While listening to President Betz on Tuesday, several points he made stuck out to me but or in particular. While some wouldn’t think into it as much, after I left I continued to think throughly about it throughout the day. When President Betz talked about the difference in projects you really devote yourself to versus projects that you just do to build your résumé I really related myself to the topic. While I love to help and get involved I often find myself wondering if I am just “going through the motions” of life. This year I want to make a difference throughout others lives and mine as well. I know we can’t be involved in every service project possible throughout our lives, but the ones we can be, I hope now to devote all that I have fully to help benefit others and make a lasting mark.

  • Jordan Conley

    The point that stuck with me was that sometimes we think the plan is “x” and it turns out to be “y”. I’m a planner and sometimes I panic a little bit if a plan that I make changes even the tiniest bit. This made me realize that it is okay if my plan does change. Just because I make a plan and that’s what I want to happen, it doesn’t necessarily mean that that is what is supposed to happen. The path that I have planned out for myself may not take me to where I am supposed to be. When our plan does change it will be for the best.

  • Madelyn Ferguson

    When Dr. Betz was talking about how the best athletes achieve greatness then they use that as a platform to push themselves further, it really got me thinking. I think that it’s really hard to find the motivation to push yourself to the next level, and that’s why the people who do are usually recognized for what they do. I also think its important to have friends who are there to encourage you to be the very best you can be. Because its easier for me to encourage someone else to be a better person, so I do this as often as possible hoping that one day when I need encouragement they will be there helping me to become my best self.

  • Olivia Cavazos-Hudson

    When President Betz had said “the power of we not the power of me” it stuck with me through out the week. Everything I have done I realized that it is not about me it is about everyone around us. It is very selfish of me and other people to only be concerned about themselves.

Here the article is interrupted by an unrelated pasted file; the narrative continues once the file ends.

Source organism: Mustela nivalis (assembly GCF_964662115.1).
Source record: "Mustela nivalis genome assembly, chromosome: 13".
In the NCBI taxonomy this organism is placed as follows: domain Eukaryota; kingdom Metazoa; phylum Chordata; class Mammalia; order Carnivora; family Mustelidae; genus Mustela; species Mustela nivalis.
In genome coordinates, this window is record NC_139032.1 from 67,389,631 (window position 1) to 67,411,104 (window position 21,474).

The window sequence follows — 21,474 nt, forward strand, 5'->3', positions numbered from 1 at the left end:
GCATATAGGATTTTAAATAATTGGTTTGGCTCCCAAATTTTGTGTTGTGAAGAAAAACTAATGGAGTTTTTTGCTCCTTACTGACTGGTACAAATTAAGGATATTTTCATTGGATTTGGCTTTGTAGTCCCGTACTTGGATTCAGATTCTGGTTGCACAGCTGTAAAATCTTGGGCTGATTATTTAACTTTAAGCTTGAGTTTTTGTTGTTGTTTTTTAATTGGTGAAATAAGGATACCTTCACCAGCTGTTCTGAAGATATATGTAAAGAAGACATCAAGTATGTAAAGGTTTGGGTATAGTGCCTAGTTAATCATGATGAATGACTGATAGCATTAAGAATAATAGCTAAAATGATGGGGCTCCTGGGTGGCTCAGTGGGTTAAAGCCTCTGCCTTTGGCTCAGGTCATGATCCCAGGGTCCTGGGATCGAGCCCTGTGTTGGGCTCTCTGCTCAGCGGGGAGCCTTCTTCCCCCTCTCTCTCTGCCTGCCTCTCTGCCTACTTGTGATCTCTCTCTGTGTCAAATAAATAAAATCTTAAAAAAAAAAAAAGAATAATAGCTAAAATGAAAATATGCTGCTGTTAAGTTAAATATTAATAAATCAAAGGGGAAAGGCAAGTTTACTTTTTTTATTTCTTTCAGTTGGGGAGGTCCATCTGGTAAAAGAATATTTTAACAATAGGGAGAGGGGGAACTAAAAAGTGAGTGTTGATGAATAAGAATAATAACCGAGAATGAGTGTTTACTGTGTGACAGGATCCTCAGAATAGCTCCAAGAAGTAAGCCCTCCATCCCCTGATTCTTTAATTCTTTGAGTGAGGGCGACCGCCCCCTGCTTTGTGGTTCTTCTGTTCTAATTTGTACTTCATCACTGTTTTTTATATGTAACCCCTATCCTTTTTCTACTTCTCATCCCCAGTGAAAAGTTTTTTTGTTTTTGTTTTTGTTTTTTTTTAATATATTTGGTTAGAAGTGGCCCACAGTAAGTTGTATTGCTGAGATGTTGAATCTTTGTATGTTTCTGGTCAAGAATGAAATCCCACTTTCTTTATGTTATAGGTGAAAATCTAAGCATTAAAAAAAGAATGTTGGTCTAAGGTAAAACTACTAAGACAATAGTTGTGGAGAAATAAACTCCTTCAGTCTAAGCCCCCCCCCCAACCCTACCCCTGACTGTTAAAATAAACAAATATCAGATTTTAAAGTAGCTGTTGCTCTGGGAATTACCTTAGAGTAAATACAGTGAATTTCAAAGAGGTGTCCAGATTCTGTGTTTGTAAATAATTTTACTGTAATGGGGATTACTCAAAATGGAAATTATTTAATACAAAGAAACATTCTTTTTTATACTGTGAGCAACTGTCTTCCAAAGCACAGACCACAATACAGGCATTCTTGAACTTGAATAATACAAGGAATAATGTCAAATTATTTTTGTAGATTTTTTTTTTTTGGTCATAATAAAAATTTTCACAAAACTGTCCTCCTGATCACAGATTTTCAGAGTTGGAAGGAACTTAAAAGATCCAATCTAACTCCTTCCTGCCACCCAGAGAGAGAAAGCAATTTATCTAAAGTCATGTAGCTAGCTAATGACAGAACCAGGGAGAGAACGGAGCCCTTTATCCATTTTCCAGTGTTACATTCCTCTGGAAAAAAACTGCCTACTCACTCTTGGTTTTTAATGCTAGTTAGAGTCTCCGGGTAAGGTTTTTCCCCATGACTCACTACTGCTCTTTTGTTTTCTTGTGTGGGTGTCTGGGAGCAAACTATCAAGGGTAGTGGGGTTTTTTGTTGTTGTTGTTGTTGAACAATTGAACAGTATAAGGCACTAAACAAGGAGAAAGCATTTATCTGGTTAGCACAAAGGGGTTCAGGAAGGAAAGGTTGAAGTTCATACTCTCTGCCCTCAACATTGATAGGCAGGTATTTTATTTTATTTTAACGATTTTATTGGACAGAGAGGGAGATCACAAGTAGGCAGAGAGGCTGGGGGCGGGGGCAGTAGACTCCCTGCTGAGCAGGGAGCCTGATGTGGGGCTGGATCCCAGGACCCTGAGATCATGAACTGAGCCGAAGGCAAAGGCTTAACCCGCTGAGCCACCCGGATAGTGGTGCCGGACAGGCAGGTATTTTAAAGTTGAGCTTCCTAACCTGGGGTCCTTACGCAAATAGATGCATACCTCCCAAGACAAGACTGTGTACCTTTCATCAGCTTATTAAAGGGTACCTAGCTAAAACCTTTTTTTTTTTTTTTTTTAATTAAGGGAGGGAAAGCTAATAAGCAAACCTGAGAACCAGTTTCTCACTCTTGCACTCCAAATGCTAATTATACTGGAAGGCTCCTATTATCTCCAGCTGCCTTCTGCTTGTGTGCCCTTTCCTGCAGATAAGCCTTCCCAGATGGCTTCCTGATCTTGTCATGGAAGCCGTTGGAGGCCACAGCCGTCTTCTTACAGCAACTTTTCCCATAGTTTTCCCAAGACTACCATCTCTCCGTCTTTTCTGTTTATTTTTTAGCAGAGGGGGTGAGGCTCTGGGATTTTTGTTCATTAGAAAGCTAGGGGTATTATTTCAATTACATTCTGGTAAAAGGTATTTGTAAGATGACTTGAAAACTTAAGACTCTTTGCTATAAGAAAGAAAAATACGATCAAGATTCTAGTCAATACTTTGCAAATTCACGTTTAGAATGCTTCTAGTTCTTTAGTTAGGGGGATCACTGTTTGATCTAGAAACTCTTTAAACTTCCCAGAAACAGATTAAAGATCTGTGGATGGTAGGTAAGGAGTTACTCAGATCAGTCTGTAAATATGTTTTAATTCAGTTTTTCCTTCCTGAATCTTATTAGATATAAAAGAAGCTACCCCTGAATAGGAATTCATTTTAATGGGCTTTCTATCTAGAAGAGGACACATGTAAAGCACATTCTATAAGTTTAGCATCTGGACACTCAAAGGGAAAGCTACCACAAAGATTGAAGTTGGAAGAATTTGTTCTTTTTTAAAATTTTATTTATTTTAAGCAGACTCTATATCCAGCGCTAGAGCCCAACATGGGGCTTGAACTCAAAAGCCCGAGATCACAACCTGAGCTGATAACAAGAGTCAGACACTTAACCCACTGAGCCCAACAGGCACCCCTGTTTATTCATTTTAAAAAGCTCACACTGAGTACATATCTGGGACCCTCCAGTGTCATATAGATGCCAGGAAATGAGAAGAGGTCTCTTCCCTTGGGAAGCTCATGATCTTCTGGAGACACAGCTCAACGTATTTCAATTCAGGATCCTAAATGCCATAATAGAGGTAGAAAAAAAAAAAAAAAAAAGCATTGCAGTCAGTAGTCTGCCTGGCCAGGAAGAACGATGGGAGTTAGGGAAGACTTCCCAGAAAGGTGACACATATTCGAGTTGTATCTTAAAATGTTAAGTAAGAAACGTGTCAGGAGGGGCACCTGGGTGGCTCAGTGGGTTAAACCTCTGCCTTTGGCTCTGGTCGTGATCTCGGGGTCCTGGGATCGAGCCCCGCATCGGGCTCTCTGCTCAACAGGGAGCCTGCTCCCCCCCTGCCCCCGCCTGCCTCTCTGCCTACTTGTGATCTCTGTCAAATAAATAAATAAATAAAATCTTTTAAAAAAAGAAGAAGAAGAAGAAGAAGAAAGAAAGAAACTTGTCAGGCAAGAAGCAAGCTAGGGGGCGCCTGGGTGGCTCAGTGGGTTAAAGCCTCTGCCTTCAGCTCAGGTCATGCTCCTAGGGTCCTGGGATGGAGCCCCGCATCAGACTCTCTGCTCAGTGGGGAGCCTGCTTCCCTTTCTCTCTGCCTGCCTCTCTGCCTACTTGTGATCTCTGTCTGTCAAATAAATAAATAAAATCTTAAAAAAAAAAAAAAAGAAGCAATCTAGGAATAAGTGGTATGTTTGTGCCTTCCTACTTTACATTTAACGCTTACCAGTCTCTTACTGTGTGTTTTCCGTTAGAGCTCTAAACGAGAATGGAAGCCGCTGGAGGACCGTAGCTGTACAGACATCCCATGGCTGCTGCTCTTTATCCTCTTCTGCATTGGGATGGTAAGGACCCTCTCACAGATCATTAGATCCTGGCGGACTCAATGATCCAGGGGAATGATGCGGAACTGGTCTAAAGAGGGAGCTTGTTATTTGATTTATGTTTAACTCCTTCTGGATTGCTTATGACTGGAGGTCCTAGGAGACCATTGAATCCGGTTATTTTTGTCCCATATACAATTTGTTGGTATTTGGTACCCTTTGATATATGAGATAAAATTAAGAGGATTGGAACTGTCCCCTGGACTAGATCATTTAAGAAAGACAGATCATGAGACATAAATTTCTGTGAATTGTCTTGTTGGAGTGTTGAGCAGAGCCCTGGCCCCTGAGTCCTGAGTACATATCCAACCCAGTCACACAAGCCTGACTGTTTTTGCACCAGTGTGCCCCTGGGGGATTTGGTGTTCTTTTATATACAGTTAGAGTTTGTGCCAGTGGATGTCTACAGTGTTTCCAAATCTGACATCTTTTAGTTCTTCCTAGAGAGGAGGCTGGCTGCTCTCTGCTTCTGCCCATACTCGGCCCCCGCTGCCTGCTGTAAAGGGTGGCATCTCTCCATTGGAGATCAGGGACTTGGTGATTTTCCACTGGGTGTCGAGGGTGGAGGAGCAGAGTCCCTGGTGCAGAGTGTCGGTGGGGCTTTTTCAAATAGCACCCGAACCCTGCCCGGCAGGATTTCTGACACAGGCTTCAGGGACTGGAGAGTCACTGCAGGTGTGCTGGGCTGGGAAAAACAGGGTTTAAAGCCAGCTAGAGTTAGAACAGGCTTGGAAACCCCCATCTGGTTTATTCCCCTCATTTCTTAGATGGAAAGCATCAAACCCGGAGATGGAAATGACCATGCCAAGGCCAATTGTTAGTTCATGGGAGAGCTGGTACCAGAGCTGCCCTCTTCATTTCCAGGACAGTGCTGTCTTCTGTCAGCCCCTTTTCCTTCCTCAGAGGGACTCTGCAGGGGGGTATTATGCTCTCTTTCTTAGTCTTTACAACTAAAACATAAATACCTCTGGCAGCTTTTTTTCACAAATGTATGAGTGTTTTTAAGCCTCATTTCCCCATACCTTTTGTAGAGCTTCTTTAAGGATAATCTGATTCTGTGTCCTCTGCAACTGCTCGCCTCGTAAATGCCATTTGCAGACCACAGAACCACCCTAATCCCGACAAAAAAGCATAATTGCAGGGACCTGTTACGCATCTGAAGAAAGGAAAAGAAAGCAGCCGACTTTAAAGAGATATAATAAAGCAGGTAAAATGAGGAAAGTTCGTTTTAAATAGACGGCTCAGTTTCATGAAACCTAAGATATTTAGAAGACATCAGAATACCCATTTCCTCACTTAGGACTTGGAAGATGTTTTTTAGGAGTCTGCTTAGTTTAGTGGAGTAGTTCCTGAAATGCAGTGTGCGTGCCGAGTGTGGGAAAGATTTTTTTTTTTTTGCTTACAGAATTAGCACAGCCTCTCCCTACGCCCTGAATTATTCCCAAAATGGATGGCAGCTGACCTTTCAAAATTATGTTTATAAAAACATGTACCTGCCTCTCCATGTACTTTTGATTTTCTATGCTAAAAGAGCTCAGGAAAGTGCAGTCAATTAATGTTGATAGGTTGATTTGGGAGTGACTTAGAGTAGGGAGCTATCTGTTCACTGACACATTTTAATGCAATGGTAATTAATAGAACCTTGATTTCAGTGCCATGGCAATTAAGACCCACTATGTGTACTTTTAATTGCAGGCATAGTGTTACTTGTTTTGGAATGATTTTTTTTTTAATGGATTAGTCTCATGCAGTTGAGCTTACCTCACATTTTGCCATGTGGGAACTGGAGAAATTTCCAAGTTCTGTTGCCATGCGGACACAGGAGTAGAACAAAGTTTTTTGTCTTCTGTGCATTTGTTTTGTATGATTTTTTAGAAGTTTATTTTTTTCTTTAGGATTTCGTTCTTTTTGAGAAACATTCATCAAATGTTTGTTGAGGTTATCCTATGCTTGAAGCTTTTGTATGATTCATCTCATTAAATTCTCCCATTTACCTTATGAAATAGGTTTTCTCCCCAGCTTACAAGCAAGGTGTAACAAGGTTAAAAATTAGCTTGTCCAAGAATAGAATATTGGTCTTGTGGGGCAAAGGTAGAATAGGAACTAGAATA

Another point that really hit me hard and influenced me when he was talking about his friend who was very rich and that the best thing that he had done was build a playground for children. It is nice to see and hear about people who are not selfish with their money and think that one of the best things they have done for the world outside of their own was to build a playground for children before he died.

  • Jenna Jones

    While being an audience to Dr. Betz’s speech on Tuesday, a topic he mentioned that I connected immensely with was the importance of self-evaluation. When it comes to effective leadership, it is vital that those in a position of influence are coming from a genuine place within themselves. If we neglect our responsibility to extend a positive sense community that comes from a serving heart, ultimately the work we do will be hollow. I believe a major trial we face when it comes to leading and serving is determining where the line is between an ego-driven intention and a passion-driven intention. A purpose of passion paired with humility will produce results that the world needs. These results will make a difference because they are coming from a place of altruism. Whenever our egos are taking up space, our outcomes will be missing the important substance that selflessness provides. Furthermore, positive effects are all about the connections we make with others. In order to accomplish this, humility is essential. The purpose is not just about “you” – we are responsible to create a platform for a new threshold.
    This topic of self-evaluation felt most applicable to me because it is something I have been working towards improving in myself lately. I have the tendency to do things for the attention and praise of others, rather than extending myself genuinely to help someone’s life gain positive traction. To reiterate what Dr. Betz emphasized, the power of we cannot be accomplished with our egos in the way.

  • Lauren Walker

    The point Dr. Betz made that stood out most to me was about how he treats others. He stated that when you talk to people you must be genuine. Just from listening to him speak I could emediately tell how genuine and caring of a man he truly is. Today, we live in a world were we communicate with people through technology and are loosing a real sense of face to face relationships. It is important that we continue to have real relationships with others and as Dr. Betz said “be genuine”. I know that he is sincere and passionate not only about the people that surround him but also about this school and his community. We should all strive to have those same qualities.

  • Sunny King